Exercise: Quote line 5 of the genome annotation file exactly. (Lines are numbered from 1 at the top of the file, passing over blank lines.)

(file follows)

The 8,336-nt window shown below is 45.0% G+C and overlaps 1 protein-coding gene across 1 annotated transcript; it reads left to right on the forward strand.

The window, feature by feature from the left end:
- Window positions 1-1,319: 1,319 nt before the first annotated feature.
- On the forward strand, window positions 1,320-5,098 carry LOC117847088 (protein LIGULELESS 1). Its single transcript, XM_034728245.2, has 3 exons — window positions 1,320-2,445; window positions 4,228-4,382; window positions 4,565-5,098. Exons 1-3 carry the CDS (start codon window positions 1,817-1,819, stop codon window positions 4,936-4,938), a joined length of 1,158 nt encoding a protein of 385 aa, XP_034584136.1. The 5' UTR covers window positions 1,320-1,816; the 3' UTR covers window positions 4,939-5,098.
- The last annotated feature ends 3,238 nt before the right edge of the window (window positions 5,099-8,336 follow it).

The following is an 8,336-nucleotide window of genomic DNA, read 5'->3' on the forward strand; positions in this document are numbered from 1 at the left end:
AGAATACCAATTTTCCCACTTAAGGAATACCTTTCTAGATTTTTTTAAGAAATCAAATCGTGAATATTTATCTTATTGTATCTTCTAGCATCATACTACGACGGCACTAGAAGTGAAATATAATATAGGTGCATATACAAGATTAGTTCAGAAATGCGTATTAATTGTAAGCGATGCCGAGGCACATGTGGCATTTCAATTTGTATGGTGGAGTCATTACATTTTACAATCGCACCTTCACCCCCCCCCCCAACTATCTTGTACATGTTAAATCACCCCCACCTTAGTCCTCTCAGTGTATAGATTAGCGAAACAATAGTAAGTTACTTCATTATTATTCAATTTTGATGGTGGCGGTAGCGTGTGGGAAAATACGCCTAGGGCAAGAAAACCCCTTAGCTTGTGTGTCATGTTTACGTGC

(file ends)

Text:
- The last annotated feature ends 3,238 nt before the right edge of the window (window positions 5,099-8,336 follow it).